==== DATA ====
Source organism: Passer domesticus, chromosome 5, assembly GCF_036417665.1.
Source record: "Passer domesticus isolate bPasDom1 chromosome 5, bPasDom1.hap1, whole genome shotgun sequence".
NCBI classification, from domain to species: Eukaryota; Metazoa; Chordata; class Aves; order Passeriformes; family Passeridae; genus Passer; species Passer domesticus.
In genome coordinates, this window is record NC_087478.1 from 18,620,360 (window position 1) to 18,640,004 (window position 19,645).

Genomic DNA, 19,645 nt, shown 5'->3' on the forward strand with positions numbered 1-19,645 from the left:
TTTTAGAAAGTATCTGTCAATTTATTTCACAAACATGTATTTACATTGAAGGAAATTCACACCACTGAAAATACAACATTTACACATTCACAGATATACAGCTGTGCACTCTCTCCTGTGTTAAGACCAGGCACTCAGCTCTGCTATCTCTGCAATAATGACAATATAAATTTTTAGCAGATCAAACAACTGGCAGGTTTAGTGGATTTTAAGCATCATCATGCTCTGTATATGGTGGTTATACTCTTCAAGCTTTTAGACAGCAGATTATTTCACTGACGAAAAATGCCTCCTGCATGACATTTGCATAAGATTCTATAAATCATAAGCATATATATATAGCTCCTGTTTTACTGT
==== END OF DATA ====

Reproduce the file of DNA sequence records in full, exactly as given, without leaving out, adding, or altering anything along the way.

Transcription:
Source organism: Passer domesticus, chromosome 5, assembly GCF_036417665.1.
Source record: "Passer domesticus isolate bPasDom1 chromosome 5, bPasDom1.hap1, whole genome shotgun sequence".
NCBI classification, from domain to species: Eukaryota; Metazoa; Chordata; class Aves; order Passeriformes; family Passeridae; genus Passer; species Passer domesticus.
In genome coordinates, this window is record NC_087478.1 from 18,620,360 (window position 1) to 18,640,004 (window position 19,645).

Genomic DNA, 19,645 nt, shown 5'->3' on the forward strand with positions numbered 1-19,645 from the left:
TTTTAGAAAGTATCTGTCAATTTATTTCACAAACATGTATTTACATTGAAGGAAATTCACACCACTGAAAATACAACATTTACACATTCACAGATATACAGCTGTGCACTCTCTCCTGTGTTAAGACCAGGCACTCAGCTCTGCTATCTCTGCAATAATGACAATATAAATTTTTAGCAGATCAAACAACTGGCAGGTTTAGTGGATTTTAAGCATCATCATGCTCTGTATATGGTGGTTATACTCTTCAAGCTTTTAGACAGCAGATTATTTCACTGACGAAAAATGCCTCCTGCATGACATTTGCATAAGATTCTATAAATCATAAGCATATATATATAGCTCCTGTTTTACTGT